Spitzer leads NYC comptroller race according to new poll

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NEW  YORK (PIX11) – In the first poll of voter sentiment since he jumped back into the political spotlight Monday, Eliot Spitzer has more support than many may have believed.  The Marist College survey reveals that many Democratic voters are willing to forgive Spitzer for patronizing prostitutes and give him another chance.

In the sampling of opinion taken over a 48 hour period, the disgraced former governor has a clear edge over Manhattan Borough President Scott Stringer in the race for city comptroller — 43% to 33%.  Two thirds of Democratic voters said Spitzer deserves a second chance.   Among men, Spitzer holds a double digit lead 44% to 30% for Stringer.   While the Maris poll provides the first barometer of voter sentiment, it doesn’t necessarily reflect the attitude of many women who are not ready to forgive.

The National Organization for Women held a rally in front of city hall to castigate not only Spitzer, but sexting mayoral candidate Anthony Weiner and disgraced former Assemblyman Vito Lopez whose seeking a seat on the city council.  Sonia Ossorio, President of local chapter of NOW said, “All three think they can mistrust women and women voters are going to dash to the polls to bring them back. Let’s not let that happen.”   Several women displayed placards denouncing candidates who see women as objects. Ossorio declared, “We can do better than that.  There are so many smart candidates out there.”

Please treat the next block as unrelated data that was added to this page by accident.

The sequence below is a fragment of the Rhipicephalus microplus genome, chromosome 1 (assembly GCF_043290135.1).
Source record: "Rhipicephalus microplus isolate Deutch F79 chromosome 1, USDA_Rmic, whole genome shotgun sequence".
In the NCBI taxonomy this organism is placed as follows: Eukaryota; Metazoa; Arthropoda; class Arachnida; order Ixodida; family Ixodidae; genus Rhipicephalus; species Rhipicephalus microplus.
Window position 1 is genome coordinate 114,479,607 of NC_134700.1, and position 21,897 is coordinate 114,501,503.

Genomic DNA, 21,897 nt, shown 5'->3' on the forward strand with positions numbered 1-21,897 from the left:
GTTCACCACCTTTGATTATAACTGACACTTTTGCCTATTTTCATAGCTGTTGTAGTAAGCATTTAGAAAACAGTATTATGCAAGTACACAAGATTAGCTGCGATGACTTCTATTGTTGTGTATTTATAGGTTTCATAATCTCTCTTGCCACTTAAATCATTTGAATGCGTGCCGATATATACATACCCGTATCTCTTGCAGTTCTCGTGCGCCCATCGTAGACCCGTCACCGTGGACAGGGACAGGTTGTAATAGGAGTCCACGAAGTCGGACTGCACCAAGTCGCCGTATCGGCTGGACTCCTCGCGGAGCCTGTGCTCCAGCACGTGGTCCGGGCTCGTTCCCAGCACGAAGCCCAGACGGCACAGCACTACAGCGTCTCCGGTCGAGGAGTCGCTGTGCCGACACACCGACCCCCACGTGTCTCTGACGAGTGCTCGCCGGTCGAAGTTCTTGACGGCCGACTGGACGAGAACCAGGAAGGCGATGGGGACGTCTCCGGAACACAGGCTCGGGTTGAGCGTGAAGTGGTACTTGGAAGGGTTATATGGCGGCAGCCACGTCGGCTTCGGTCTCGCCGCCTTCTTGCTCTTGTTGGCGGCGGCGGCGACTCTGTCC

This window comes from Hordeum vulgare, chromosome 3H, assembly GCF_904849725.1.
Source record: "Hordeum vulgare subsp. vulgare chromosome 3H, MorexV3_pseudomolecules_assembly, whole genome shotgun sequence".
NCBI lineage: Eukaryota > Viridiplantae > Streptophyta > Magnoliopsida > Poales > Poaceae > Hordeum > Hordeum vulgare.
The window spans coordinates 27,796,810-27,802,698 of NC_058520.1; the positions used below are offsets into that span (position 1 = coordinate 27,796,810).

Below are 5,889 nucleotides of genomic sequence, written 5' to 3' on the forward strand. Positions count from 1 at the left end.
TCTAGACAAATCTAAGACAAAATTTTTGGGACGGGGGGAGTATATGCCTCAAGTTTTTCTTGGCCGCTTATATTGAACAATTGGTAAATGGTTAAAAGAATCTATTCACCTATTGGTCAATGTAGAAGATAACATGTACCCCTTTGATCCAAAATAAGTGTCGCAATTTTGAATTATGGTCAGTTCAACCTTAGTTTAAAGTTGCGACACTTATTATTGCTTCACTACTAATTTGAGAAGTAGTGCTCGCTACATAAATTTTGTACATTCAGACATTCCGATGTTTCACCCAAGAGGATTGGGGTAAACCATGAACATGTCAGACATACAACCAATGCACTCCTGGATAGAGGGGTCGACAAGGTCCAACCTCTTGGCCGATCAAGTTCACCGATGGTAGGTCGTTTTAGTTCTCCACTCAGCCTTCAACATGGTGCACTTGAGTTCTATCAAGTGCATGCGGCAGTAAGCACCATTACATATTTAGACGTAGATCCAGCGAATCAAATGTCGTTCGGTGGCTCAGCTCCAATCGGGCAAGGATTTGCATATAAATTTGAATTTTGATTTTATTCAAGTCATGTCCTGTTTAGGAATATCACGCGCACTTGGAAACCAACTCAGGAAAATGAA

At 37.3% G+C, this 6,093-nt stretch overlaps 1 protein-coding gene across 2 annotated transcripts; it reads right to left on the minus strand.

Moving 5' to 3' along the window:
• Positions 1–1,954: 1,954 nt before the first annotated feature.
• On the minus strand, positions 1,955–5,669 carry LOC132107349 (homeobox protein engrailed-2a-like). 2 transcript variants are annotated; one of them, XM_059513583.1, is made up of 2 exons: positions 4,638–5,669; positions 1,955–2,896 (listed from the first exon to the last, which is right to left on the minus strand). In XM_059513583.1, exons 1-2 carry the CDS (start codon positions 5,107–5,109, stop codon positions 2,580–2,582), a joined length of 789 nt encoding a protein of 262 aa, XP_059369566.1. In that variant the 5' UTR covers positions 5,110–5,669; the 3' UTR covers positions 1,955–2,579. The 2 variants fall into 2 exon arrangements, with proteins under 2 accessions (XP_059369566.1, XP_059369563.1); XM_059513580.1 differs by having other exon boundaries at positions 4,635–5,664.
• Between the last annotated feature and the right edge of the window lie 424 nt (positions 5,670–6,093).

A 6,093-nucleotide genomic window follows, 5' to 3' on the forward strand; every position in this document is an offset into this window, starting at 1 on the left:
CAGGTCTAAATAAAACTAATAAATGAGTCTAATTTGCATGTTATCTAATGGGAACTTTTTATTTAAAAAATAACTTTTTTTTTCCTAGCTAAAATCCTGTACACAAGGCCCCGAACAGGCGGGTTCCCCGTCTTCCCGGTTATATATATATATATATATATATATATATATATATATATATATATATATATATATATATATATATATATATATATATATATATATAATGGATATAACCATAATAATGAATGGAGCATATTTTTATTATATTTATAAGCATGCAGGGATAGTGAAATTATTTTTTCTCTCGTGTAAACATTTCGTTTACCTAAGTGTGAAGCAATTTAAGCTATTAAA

Speakers decried a culture of what they claimed was “a boys will be boys mentality,” and called on women to speak out with their votes.  Taina Dien-Aime, Executive Director of the Women’s City Club of New York said, “If you abuse power you can’t continue to gain the public trust and act in ways that are demeaning to 50% of the population.

There was no immediate reaction to the Marist poll.  Among other findings of the poll, 57% of Democratic voters think Spitzer would do a good job as comptroller.  With his name recognition, 46% gave him a favorability rating, while 43% said they either hadn’t heard of Stringer, or were unsure of what they think of him.